Veritas CEO: We're here for transparency, not to rat companies out
What’s behind Veritas Investment Research’s nearly 50-50 buy-to-sell recommendation ratio?
If you ask the research firm’s president and CEO Anthony Scilipoti, it’s an effort to cut through the numbers companies report to get to verified information his company’s clients can use. Of course, a refusal to issue ‘hold’ ratings plays a significant factor, as well.
Veritas – Canada’s largest independent investment researcher – was one of the lone voices to advise against the rush to invest in Valeant Pharmaceuticals (VRX.TO) in 2014 and has previously issued warnings on other market darlings including Concordia International (CXR.TO), DirectCash Payments (DCI.TO) and Royal Group Technologies.
“We’re not here to actually rat out companies,” Scilipoti told BNN on Monday. “In fact, we want to help them have better transparency so that their cost of capital goes down. The better their disclosure the more likely investors are to invest in it and that makes a better capital market system for Canada as a whole.”
Scilipoti has gone on the offensive of late, taking aim at how companies report their earnings. In an article published Friday in The Globe and Mail, he wrote that “investors need to stop believing blindly” in what comes out of companies’ quarterly reports.
“The truth is really what everyone believes it to be and that’s the danger,” Scilipoti told BNN. “A company reports its earnings, it gets repeated by the analyst, it gets included in the regulatory filing, it gets repeated by the journalists and investors just eat it up. Nobody questions it.”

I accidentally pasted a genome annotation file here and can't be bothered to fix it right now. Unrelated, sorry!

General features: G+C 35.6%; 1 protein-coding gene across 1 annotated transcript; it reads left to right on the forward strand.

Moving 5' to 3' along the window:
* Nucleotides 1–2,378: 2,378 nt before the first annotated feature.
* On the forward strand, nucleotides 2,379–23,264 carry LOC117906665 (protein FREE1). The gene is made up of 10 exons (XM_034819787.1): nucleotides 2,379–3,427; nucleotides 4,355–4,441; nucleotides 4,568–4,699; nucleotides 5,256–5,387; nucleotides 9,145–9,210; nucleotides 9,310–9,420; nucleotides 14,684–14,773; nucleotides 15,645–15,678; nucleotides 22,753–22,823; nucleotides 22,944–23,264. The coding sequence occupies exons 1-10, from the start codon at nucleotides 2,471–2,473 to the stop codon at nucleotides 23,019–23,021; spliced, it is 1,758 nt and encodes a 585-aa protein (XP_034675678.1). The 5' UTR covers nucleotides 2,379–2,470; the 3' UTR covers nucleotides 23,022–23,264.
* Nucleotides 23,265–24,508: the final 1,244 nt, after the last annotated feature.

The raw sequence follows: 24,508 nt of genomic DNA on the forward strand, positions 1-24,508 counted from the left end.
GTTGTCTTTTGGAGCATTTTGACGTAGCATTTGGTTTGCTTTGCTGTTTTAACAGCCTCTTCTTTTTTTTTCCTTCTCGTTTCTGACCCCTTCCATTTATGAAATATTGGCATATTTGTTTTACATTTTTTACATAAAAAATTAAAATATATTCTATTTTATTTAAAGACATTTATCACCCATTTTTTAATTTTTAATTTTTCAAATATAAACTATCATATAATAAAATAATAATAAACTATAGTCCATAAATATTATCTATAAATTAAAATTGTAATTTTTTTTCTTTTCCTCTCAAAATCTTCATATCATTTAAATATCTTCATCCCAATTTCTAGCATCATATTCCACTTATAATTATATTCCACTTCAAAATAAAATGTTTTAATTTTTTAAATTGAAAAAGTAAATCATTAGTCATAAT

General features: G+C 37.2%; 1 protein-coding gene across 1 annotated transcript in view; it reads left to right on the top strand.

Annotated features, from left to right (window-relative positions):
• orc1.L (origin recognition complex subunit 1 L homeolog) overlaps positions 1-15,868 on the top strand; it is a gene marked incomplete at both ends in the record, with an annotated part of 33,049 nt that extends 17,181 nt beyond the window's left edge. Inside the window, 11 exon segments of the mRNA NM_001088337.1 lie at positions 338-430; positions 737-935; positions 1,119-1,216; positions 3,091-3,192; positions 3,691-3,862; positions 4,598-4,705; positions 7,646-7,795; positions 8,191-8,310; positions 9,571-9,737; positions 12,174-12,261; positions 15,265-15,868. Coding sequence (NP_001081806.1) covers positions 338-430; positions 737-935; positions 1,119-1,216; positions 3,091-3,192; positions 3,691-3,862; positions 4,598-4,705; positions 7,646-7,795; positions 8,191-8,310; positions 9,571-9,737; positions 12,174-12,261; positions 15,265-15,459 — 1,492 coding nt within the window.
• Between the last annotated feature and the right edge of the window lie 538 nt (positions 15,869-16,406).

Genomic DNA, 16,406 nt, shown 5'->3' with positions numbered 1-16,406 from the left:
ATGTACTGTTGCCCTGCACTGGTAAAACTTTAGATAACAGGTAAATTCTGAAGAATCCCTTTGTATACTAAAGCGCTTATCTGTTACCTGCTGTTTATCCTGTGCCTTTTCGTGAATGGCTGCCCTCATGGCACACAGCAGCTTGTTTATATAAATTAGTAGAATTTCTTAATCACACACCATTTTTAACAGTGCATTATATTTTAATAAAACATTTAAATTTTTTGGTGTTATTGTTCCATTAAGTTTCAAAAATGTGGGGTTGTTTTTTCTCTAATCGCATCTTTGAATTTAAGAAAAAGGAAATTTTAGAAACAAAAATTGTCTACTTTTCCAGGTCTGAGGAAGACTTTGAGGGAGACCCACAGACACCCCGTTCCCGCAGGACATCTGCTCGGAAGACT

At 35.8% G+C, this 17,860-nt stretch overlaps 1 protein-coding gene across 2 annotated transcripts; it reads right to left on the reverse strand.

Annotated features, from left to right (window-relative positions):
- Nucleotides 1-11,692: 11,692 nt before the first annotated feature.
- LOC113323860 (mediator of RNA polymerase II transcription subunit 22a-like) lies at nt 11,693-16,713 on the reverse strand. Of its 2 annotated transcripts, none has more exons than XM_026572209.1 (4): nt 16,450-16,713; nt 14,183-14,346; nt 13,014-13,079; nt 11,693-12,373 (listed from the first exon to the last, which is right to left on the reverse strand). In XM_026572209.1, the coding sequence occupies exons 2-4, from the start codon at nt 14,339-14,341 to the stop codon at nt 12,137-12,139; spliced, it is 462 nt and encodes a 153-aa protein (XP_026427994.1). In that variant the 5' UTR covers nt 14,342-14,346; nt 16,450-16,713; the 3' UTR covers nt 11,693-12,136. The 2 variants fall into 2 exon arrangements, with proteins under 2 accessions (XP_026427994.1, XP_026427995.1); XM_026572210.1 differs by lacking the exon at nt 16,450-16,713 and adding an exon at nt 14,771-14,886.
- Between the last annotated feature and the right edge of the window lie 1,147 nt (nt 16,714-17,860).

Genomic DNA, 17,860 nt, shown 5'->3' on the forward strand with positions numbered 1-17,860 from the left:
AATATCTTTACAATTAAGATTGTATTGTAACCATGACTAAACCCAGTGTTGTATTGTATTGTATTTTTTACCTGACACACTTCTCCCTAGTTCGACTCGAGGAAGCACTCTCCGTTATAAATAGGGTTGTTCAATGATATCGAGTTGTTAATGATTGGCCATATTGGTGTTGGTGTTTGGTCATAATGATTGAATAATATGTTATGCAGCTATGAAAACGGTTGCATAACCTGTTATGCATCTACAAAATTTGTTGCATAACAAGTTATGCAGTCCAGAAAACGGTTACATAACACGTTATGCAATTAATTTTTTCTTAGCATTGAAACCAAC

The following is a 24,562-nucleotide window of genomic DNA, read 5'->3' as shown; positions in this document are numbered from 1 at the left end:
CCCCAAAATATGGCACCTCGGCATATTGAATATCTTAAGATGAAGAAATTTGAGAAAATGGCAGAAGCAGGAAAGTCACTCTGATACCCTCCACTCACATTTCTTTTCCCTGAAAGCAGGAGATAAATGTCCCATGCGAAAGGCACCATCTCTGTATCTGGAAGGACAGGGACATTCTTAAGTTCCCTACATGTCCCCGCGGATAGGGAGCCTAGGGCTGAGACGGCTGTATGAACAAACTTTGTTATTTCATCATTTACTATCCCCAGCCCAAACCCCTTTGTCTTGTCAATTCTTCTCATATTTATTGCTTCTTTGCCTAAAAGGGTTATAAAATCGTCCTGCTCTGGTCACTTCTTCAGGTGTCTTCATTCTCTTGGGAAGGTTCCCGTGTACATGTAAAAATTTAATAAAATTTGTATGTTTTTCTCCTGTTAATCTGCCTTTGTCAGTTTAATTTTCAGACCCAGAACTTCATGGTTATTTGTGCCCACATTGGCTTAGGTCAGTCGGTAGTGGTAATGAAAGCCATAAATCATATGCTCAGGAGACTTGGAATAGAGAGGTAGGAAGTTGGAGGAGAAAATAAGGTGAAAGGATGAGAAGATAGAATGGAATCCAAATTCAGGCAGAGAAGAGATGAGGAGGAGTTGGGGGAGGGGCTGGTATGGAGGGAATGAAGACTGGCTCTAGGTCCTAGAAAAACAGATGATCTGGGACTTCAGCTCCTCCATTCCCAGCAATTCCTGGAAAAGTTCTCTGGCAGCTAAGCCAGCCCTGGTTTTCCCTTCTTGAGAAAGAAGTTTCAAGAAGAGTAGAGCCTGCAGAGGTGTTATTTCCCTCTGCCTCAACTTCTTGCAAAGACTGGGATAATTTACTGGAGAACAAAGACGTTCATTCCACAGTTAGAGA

“That’s really part of our mission - to improve the transparency overall.”
The issue, according to Scilipoti, is a divide between what regulators and investors need. Auditors and accountants rely on generally accepted accounting principles (GAAP) to verify what companies report, while investors sometimes rely on non-GAAP metrics in an attempt to look ahead to where a company’s stock might be headed.
“Basically, the problem that you have is that investors want to know what’s going to happen tomorrow and you have analysts and accountants and auditors that are busy verifying what happened yesterday, so you have this big expectation problem,” he said.
Scilipoti cited a Veritas study in his Globe and Mail writing that recently found that all but one S&P/TSX 60 company “present some form of adjusted number in their regulatory filings”.
“It started out as a decent idea,” Scilipoti told BNN. “I’m now standing up in 2016 saying ‘we have a problem’ because there [are] more companies in Canada reporting a number which is adjusted than a number which is GAAP and the challenge is for investors: What do they believe and not believe?”